Federal Politics

Malcolm Turnbull attacks Senate 'disgrace' as crossbenchers plot revenge

Prime Minister Malcolm Turnbull has branded the 2013 Senate election result "an embarrassment" and the preference deals that delivered power to the micro-parties a "disgrace" as upper house crossbenchers came together to plot revenge for the Coalition's voting reforms.

In his strongest comments yet on the issue, Mr Turnbull told the NSW Liberal Party faithful on Saturday he was seeking to "restore democracy" with his bill to introduce optional preferential voting, which would purge Parliament of the micro-parties. The bill is expected to pass this month with Greens support.

"The 2013 Senate election was really an embarrassment for Australian democracy," he said at the Liberal State Council meeting on the Central Coast.

"People elected through back-room preference whispering deals, elected on a tiny percentage of votes, was a disgrace."

His comments came as key crossbenchers David Leyonhjelm and Bob Day met with so-called preference whisperer Glenn Druery and a host of other micro-party figures in Sydney to war game a response to the legislation.

Mr Druery's work helped get a number of minor party figures elected, including Ricky Muir, on just 0.5 per cent of the primary Senate vote in Victoria.

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After the meeting Senator Leyonhjelm said the more than 30 parties represented – from his Liberal Democrats to Family First to the Sex Party – were united in their quest for retribution for the reforms.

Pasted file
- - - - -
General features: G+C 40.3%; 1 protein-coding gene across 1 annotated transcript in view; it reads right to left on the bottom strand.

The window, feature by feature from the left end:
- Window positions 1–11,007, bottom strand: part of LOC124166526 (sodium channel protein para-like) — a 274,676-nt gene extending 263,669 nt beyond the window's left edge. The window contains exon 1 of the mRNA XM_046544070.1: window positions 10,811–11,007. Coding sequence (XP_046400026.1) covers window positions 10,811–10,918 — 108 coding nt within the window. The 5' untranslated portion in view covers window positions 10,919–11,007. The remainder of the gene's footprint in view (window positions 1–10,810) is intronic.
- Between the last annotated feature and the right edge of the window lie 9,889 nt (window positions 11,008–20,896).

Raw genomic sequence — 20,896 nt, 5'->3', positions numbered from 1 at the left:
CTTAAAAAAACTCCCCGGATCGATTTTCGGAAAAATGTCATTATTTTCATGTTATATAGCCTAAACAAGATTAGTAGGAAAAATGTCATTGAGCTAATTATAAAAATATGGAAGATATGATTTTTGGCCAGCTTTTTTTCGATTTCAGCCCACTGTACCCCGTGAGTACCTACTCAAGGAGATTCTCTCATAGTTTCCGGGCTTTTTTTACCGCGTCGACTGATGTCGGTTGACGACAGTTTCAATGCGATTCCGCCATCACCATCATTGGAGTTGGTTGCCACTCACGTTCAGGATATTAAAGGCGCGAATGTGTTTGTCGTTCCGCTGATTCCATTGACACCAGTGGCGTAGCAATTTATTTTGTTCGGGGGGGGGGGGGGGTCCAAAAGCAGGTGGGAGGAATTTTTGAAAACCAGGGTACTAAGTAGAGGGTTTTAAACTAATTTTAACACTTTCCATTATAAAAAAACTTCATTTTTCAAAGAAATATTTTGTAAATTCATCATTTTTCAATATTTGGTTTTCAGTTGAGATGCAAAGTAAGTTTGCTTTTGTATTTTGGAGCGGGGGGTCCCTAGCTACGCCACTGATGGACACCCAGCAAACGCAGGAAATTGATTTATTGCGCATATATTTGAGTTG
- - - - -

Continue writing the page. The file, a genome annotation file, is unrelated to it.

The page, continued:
"They're facing oblivion these parties. So the feeling is, if we're going to be executed, we'll take a few of those bastards with us," he told Fairfax Media.

The parties agreed on a strategy to coordinate their electoral runs to make life difficult for both the Coalition and the Greens.

He said the progressive parties will focus their firepower on the Greens-held seat of Melbourne, and a handful of lower house seats the Greens hope to pick up from Labor this year.

They will preference Labor ahead of the Greens in a bid to block their expansion and deliver Melbourne back to the ALP.

And the "right-wing" parties like the Liberal-Democrats and Family First – normally quite supportive of the government's agenda – will focus their fire on marginal Coalition seats.

Meeting attendees ran through about a dozen Coalition seats they plan to target, nominating the seats of Petrie in Queensland, held by Luke Howarth, Banks in NSW, held by David Coleman, and La Trobe in Victoria, held by Jason Wood for particular attention.

Responding to Mr Turnbull's comments, Senator Leyonhjelm said he couldn't understand the Coalition's motivations. He pointed out that with the crossbench gone the government will not get a majority in its own right . Rather, it will have to negotiate either with Labor or the Greens and Nick Xenophon.

"Why he thinks that is good for this government's agenda is beyond me. He has got legislation through this crossbench which he never would have got through if he had to deal with Greens and Xenophon," he said.

Mr Turnbull said the only beneficiaries of the changes would be the Australian people, not the major political parties.

"It will ensure that the Senate is, as closely as possible, representative of the wishes of the people at the election. And that, after all, is what parliamentary democracy is meant to do," the PM said.

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